Optimizing long batch processes or ETL by using buff/cache properly II (parallelizing network operations)

In the previous post I have focused in avoiding as much as possible IO on disk and if that was not possible using buff/cache as much as possible by grouping in time IO operations. This approach can make our ETL processes run X times faster. In the two examples the numbers where:

  • Avoiding IO at all was 11,3 times faster
  • Using buff/cache was almost 4 times faster

All the examples used a dataset already in the disk so no real network operation occurred. In this post I am going to focus on network operation using again GNU parallel.

For this example we are going to use a different dataset containing stock ticks from megabolsa but hosted on my web server to avoid consume their bandwidth.

Files have been compressed using gzip to add some load to the process. There are 1276 files smaller than 3KB with a total size of 5.1M

find -type f |wc -l
1276
du -sh
5.1M .

Each file looks like this:

 

zmore 201103.txt.gz|head
A3M,20201103,2.25,2.328,2.25,2.304,285129
ACS,20201103,22.3,22.46,21.45,22.33,1404568
ACX,20201103,6.876,7.082,6.84,6.84,896128

You might think this is not a big data dataset but it is perfect to show how parallelization and other techniques can help with network operations to deal with small files and TCP slow start and congestion protocol. Let’s start!

Downloading the files in serial mode (-j1)

In this case we are going to feed the wget command with the complete urls using GNU parallel. The url is composed by a fixed part and a variable part depending year (two digits) month (to digits) and day of the month (two digits)

juan@mediacenter:~/elsotanillo$ time parallel -j1 wget -q http://www.elsotanillo.net/wp-content/uploads/parallel/{1}{2}{3}.txt.gz ::: `seq -w 16 20` ::: `seq -w 01 12` ::: `seq -w 01 31`
real 5m4,776s
user 0m10,564s
sys 0m14,806s

Which is 16.73 kB/s. This is going to be our baseline for the coming  tests.

Downloading the files in parallel mode (using several cores combinations)

The server I am using for downloading has 4 cores. To check parallelization improvement I am going to uses several parallelization degree. From 4 jobs meaning one parallel job per core to 100 jobs meaning 25 parallel jobs per core. Here you are the results:

# 4 cores per wget url

juan@mediacenter:~/elsotanillo$ rm *
juan@mediacenter:~/elsotanillo$ time parallel -j4 wget -q http://www.elsotanillo.net/wp-content/uploads/parallel/{1}{2}{3}.txt.gz ::: `seq -w 16 20` ::: `seq -w 01 12` ::: `seq -w 01 31`
real 4m29,554s
user 0m10,379s
sys 0m14,736s

# 8 cores per wget url
juan@mediacenter:~/elsotanillo$ rm *
juan@mediacenter:~/elsotanillo$ time parallel -j8 wget -q http://www.elsotanillo.net/wp-content/uploads/parallel/{1}{2}{3}.txt.gz ::: `seq -w 16 20` ::: `seq -w 01 12` ::: `seq -w 01 31`
real 4m22,665s
user 0m9,902s
sys 0m14,707s

# 12 cores per wget url
juan@mediacenter:~/elsotanillo$ rm *
juan@mediacenter:~/elsotanillo$ time parallel -j12 wget -q http://www.elsotanillo.net/wp-content/uploads/parallel/{1}{2}{3}.txt.gz ::: `seq -w 16 20` ::: `seq -w 01 12` ::: `seq -w 01 31`
real 4m5,267s
user 0m9,819s
sys 0m15,080s


# 16 cores per wget url
juan@mediacenter:~/elsotanillo$ rm *
juan@mediacenter:~/elsotanillo$ time parallel -j16 wget -q http://www.elsotanillo.net/wp-content/uploads/parallel/{1}{2}{3}.txt.gz ::: `seq -w 16 20` ::: `seq -w 01 12` ::: `seq -w 01 31`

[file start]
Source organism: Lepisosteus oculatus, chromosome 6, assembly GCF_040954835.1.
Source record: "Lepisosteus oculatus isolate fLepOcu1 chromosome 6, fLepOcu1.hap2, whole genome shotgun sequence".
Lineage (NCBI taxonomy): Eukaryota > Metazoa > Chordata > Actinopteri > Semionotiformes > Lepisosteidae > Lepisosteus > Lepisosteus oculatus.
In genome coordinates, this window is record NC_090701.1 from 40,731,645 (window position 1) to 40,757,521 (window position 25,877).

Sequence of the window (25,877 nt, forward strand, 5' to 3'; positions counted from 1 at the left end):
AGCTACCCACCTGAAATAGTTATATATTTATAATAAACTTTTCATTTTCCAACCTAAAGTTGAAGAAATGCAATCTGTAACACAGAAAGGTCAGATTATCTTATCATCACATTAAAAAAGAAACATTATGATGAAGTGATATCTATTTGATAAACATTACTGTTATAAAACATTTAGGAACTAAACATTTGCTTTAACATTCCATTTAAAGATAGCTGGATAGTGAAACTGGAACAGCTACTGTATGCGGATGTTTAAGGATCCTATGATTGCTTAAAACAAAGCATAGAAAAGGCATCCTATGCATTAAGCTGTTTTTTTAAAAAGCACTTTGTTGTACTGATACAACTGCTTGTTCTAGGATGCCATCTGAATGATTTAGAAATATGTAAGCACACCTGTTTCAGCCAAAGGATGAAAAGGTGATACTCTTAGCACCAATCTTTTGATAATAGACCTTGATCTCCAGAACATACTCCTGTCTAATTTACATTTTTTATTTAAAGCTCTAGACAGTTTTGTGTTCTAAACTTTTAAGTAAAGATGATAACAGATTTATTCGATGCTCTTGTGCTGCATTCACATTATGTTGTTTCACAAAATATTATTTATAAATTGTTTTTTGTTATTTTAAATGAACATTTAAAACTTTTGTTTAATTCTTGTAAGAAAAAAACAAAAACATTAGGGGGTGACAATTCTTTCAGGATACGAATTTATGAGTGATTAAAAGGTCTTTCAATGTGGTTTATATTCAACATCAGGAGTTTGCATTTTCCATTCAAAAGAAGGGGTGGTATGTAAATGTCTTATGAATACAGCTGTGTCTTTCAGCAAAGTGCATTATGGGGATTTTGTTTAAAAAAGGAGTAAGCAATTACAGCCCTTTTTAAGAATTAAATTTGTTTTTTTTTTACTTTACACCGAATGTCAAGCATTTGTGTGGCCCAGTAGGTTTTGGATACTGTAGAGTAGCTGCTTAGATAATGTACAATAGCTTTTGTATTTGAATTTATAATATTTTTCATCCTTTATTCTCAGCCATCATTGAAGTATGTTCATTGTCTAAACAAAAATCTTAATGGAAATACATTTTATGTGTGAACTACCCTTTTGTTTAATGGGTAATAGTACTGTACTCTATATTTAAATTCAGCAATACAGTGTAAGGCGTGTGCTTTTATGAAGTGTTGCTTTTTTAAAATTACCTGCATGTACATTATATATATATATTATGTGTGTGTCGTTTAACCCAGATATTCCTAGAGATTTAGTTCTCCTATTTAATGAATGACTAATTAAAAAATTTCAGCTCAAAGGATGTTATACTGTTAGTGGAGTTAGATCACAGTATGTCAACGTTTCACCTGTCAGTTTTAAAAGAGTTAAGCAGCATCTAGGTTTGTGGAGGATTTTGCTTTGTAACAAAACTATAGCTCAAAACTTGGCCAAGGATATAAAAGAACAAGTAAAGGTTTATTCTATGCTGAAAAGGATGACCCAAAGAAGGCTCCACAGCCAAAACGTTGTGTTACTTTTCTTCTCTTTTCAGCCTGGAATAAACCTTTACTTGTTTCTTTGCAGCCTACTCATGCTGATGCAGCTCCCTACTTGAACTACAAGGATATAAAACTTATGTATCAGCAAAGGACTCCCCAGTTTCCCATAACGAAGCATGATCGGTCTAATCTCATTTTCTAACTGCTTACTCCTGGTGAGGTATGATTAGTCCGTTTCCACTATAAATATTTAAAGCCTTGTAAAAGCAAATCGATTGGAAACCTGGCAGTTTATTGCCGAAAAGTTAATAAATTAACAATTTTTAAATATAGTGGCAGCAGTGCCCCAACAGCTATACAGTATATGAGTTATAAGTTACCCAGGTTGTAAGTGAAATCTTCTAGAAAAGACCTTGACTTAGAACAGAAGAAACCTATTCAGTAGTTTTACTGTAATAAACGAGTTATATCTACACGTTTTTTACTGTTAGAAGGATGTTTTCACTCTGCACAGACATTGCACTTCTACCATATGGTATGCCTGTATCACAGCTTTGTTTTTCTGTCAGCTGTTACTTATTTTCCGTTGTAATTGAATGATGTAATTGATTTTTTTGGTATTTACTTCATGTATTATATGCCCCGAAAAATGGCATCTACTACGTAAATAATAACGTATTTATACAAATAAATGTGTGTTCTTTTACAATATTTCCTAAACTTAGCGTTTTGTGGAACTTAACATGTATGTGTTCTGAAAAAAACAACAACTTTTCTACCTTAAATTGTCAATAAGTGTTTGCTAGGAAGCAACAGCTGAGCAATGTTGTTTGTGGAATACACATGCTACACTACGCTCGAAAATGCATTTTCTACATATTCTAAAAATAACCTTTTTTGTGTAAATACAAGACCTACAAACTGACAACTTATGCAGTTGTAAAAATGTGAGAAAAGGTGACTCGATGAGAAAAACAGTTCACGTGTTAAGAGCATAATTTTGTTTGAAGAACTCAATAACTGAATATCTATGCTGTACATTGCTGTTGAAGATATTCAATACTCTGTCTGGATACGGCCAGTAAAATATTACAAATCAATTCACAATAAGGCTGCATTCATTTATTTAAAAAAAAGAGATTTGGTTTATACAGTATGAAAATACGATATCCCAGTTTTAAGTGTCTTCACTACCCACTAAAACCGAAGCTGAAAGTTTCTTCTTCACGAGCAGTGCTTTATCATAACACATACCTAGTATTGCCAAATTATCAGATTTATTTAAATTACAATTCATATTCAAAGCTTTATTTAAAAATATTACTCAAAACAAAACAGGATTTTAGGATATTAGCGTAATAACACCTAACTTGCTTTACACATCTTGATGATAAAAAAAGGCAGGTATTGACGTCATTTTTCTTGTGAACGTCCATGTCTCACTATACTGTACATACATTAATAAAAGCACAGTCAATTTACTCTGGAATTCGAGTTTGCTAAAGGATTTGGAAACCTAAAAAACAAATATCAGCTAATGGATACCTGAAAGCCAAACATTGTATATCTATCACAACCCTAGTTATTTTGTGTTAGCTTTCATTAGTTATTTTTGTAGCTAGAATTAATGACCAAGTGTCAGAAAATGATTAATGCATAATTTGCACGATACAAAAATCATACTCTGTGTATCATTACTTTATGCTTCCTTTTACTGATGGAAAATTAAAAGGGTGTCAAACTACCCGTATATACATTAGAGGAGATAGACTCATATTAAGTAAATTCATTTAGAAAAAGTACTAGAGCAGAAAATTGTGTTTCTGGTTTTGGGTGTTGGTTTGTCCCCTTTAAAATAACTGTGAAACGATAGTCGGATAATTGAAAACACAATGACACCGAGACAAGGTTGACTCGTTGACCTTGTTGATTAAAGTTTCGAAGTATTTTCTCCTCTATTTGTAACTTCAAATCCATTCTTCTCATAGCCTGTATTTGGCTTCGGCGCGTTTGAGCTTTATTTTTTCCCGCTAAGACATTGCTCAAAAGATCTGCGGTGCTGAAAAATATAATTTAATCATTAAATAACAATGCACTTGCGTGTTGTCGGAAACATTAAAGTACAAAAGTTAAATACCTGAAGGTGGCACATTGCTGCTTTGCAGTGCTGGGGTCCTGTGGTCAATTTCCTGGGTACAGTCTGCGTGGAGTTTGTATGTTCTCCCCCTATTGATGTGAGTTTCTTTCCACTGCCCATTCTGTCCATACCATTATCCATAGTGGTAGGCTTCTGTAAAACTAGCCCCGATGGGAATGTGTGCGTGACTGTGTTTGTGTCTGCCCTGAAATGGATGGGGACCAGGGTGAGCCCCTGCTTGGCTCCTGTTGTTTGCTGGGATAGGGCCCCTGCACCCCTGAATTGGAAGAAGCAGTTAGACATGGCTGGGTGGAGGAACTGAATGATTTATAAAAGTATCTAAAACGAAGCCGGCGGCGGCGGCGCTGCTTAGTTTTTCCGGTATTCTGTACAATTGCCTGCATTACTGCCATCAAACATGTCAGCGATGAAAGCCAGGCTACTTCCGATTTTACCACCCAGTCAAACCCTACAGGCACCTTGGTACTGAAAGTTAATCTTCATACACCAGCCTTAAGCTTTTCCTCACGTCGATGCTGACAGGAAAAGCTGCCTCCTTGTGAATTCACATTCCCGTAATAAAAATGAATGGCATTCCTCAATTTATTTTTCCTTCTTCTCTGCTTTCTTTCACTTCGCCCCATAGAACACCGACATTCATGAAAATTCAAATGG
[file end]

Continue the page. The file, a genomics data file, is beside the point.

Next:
real 4m16,726s
user 0m10,219s
sys 0m14,942s

# 20 cores per wget url
juan@mediacenter:~/elsotanillo$ rm *
juan@mediacenter:~/elsotanillo$ time parallel -j20 wget -q http://www.elsotanillo.net/wp-content/uploads/parallel/{1}{2}{3}.txt.gz ::: `seq -w 16 20` ::: `seq -w 01 12` ::: `seq -w 01 31`
real 3m47,145s
user 0m10,116s
sys 0m14,908s

# 100 cores per wget url
juan@mediacenter:~/elsotanillo$ rm *
juan@mediacenter:~/elsotanillo$ time parallel -j100 wget -q http://www.elsotanillo.net/wp-content/uploads/parallel/{1}{2}{3}.txt.gz ::: `seq -w 16 20` ::: `seq -w 01 12` ::: `seq -w 01 31`
real 3m36,614s
user 0m10,114s
sys 0m16,307s

 

We might think that the optimum parallelization number should be 4, 1 job per core, but downloading is no not a high CPU consuming task therefore each core can manage several downloading task without affecting performance. In fact the network throughput is slightly better using 100 jobs (20 jobs per core).

Number of Jobs Time Speed
1 5m4,776s 16.73 kB/s
4 4m29,554s 18.92 kB/s
8 4m22,665s 19.42 kB/s
12 4m5,267s 20.79 kB/s
16 4m16,726s 19.87 kB/s
20 3m47,145s 22.45 kB/s
100 3m36,614s 23.54 kB/s

There is some improvement but still sucks

Conclusions about downloading serial vs parallel

We can see that downloading the files in parallel (using 4 jobs) is around 1.13 times better and with the optimum number of jobs (100)  the ratio  is around 1.4.

Downloading a bunch of small files sucks. Why is that? you might guess

TCP has a congestion protocol in place that uses a slow start to avoid network problems. From https://blog.stackpath.com/tcp-slow-start/:

TCP slow start is an algorithm which balances the speed of a network connection. Slow start gradually increases the amount of data transmitted until it finds the network’s maximum carrying capacity.

TCP sawtooth from frame.co.uk

https://frame.co.uk/use-cases/understanding-tcp-and-the-need-for-tcp-acceleration/

The reason that the average is so poor is that in a serial download we are always at the very beginning of the graph.

While parallelizing the downloads we are overlapping several on these figures giving a total throughput  that is the  sum of all the figures at a given time. Something similar to the following plot: (thanks old good GnuOctave)

Sawtooth With Parallel Downloads

Sawtooth effect with parallel downloads

Parallelization helps but it is not the solution for this use case.

Is there room for improvement?